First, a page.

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1720 6.1 Student Notes

CALCULUS II NOTES - Stewart 8th edition
Section 6.1 Inverse Functions
ˆ f : D → R where R = (−∞, ∞) and D is a subset of the real numbers (D ⊆ R) is
shorthand for f is a function from D into R. In calculus, D is usually an interval or union
of intervals (e.g., D = (0, ∞) or D = (−∞, 0) ∪ (0, ∞))
ˆ Each x in D (x ∈ D) is assigned f (x) in R, where f (x) is the image of x.
ˆ D is the domain of f . In this case R is the codomain. We will also write D = dom f .
ˆ The collection of all f (x)’s where x ∈ D is called the range of f . We will often write ran
f or R for the range.
ˆ As usual, when specifying a function by a formula we will assume the domain D to be
the largest set on which the formula yields a well defined real number unless indicated
Example 6.1-1: Give the domain and range for f (x) =
(x + 1)2
Definition: Suppose f is a function with domain D and range R. The inverse function (when it
exists) f −1 : R → D is the function so that f −1 (y) = x if and only if f (x) = y.
ˆ dom f −1 = ran f
ˆ ran f −1 = dom f
ˆ f (f −1 (y)) = y for any y ∈ ran f and f −1 (f (x)) = x for any x ∈ dom f (the so called
cancellation equations).
ˆ f −1 need not exist
Example 6.1-2: Let’s revisit f (x) =
from the last example.
(x + 1)2
This shows f −1 cannot exist whenever there are points x1 6= x2 where f (x1 ) = f (x2 ).
Definition: f : D → R is one-to-one if and only if f (x1 ) = f (x2 ) only when x1 = x2 . Equivalently,
x1 6= x2 implies f (x1 ) 6= f (x2 ).
A function has an inverse if and only if it is one-to-one.
Technical Note: In our definition, the inverse function f −1 is only required to be defined on
the range of f . With this convention there is no need for f to be surjective or “onto” to have an
inverse. This may conflict with conventions you may be learning in other classes.
Horizontal Line Test: A function is one-to-one if and only if every horizontal line intersects
the graph of f at most once.
If a function is not one-to-one, shrinking the domain may allow us to find an inverse to a part
of a function (used later in section 7.5 extensively). For instance, although f (x) = 3(x + 1)−2 is
not one-to-one on its domain x 6= −1, it is one-to-one when restricted to the interval (−1, ∞)
(or to the interval (−∞, −1)). Thus, an inverse exists for f on the domain x > −1.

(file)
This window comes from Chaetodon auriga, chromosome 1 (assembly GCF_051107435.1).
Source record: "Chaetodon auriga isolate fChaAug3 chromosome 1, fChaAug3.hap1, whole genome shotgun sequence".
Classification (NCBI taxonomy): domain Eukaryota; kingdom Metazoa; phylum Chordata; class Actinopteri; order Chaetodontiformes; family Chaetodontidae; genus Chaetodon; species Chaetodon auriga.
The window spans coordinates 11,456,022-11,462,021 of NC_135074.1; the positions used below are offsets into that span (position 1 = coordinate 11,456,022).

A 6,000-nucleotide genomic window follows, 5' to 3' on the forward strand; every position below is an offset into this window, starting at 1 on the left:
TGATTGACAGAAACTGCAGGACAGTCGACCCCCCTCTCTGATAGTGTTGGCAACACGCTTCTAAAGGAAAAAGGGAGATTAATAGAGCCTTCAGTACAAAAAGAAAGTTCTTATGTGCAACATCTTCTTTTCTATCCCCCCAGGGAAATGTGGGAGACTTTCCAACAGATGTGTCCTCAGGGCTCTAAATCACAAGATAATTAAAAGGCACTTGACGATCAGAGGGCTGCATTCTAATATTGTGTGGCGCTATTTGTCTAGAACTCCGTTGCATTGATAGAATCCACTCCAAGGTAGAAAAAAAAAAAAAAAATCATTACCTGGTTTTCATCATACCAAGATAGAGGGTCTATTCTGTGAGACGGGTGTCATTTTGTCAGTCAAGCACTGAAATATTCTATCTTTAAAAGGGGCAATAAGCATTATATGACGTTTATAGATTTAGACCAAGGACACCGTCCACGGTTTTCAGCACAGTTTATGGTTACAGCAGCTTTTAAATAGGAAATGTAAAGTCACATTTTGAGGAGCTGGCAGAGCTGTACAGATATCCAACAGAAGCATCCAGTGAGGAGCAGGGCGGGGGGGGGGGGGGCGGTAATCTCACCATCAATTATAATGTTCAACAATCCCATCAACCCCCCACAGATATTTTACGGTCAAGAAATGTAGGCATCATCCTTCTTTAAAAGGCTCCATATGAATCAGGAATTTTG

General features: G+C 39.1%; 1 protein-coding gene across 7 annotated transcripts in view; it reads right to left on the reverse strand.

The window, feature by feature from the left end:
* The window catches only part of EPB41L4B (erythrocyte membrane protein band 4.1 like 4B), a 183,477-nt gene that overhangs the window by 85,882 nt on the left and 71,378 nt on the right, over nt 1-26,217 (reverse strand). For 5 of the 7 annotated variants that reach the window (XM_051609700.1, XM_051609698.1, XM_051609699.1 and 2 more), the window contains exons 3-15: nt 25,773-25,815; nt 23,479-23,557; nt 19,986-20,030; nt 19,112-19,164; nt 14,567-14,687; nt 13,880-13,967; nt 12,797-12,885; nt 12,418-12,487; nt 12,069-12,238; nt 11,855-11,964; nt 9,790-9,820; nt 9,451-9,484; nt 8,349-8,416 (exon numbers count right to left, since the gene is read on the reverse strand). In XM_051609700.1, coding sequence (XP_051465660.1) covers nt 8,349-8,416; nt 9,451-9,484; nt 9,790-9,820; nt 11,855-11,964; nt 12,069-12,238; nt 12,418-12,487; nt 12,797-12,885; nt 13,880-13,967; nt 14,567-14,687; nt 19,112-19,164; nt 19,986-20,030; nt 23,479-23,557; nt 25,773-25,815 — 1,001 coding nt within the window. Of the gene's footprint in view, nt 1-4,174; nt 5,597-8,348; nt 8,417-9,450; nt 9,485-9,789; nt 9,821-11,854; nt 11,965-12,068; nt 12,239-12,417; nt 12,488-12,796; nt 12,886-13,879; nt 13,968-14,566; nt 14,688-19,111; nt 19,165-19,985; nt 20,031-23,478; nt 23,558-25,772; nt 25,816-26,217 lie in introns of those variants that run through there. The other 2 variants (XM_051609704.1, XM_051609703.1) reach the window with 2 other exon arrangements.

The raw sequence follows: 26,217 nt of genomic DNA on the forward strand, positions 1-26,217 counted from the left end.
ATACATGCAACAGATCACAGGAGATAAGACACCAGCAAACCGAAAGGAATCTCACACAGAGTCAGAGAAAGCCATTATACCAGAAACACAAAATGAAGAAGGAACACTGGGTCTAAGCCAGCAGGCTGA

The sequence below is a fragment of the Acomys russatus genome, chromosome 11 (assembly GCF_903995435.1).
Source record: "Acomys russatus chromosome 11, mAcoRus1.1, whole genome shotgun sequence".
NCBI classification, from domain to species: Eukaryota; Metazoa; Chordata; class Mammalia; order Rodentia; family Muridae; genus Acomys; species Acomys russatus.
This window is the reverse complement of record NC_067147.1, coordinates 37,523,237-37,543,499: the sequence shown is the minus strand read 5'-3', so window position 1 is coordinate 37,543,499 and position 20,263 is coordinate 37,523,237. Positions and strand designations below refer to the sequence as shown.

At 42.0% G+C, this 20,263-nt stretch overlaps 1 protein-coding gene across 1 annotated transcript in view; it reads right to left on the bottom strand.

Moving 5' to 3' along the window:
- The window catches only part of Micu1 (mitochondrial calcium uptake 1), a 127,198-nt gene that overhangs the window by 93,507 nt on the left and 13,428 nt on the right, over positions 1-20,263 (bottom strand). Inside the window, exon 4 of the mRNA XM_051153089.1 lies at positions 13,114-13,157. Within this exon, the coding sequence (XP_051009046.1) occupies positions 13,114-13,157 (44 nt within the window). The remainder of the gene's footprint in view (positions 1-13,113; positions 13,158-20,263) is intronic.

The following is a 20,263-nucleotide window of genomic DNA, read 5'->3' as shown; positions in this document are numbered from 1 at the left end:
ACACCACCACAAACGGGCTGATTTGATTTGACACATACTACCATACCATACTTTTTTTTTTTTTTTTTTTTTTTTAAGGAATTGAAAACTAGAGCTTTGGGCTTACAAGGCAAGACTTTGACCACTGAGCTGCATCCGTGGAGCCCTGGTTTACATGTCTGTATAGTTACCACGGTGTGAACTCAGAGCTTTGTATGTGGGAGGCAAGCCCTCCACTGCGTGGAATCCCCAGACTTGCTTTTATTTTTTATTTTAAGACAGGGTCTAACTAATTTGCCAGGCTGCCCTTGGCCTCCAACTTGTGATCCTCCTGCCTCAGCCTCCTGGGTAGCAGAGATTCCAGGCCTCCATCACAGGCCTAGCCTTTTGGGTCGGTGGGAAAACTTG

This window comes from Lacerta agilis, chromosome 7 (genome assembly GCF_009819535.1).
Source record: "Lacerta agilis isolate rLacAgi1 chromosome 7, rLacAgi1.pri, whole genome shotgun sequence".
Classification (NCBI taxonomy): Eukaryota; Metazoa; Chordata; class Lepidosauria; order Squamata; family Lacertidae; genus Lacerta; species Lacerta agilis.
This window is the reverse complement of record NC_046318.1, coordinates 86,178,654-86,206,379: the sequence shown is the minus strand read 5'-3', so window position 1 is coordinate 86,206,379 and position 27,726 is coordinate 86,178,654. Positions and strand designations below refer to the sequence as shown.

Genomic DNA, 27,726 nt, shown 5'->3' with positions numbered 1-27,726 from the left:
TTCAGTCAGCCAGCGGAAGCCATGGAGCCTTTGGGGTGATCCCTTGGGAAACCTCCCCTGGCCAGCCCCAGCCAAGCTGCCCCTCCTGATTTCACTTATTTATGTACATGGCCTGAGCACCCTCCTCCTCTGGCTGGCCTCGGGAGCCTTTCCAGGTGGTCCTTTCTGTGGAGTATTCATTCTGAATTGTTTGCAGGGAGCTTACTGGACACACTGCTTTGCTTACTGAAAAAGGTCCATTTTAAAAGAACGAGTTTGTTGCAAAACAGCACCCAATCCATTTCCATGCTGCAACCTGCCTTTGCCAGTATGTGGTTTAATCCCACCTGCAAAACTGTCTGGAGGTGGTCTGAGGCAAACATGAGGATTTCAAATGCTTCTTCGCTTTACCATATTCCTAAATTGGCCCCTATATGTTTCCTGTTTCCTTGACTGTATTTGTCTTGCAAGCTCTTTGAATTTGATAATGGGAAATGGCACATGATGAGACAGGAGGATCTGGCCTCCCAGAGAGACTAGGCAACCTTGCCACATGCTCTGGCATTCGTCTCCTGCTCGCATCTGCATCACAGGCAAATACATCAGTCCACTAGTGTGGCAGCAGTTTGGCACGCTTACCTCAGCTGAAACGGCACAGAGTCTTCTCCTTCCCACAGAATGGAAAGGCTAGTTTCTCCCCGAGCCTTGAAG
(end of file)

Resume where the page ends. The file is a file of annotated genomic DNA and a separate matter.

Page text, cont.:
Steps for Finding an Inverse Function
1. Check if f is one-to-one (if this is reasonable).
2. Set y = f (x) and solve for x in terms of y.
3. The result is x = f −1 (y).
4. It is “traditional” that x denote the input of a function. Swap x and y to obtain y = f −1 (x).
This is also done so that f and f −1 can be graphed on the same plane.
Example 6.1-3:
a) f (x) = 3x + 4. Find the inverse.
b) f (x) =
for x > −1. Find the inverse.
(x + 1)2
c) f (x) = − x − 2. Find the inverse and give the domain of the inverse.
If one graphs f and f −1 on the same plane, one sees that the graph of f −1 is the mirror image
of the graph of f with respect to the line y = x.
For instance, in examples (6.1-3a) and (6.1-3c) above, if we graph the f and f −1 in the same
plane, we find the following.
The Inverse Function Theorem: Suppose f : I → R is a continuous one-to-one function
where I is an interval. Then f −1 is continuous (on the range of f ). Moreover, if f is also
differentiable at a ∈ I and f 0 (a) 6= 0, then f −1 is differentiable at b = f (a) and (f −1 )0 (b) = 0 .
f (a)
Proof. We will not prove the full theorem; we will assume the continuity of f −1 (a proof of this
is in an appendix to the textbook). By definition of the derivative,
f −1 (y) − f −1 (b)
= lim
= 0
x→a f (x) − f (a)
f (a)
(f −1 )0 (b) = lim
where the second to last equality follows from the continuity of f −1 (that is, y → b implies
x → a). Example 6.1-4: Consider f (x) = x5 + 2x3 + x − 1. Find the slope of y = f −1 (x) at the point
(−1, 0).
Example 6.1-5: f (x) = (x3 + 1) . Find (f −1 )0 (8).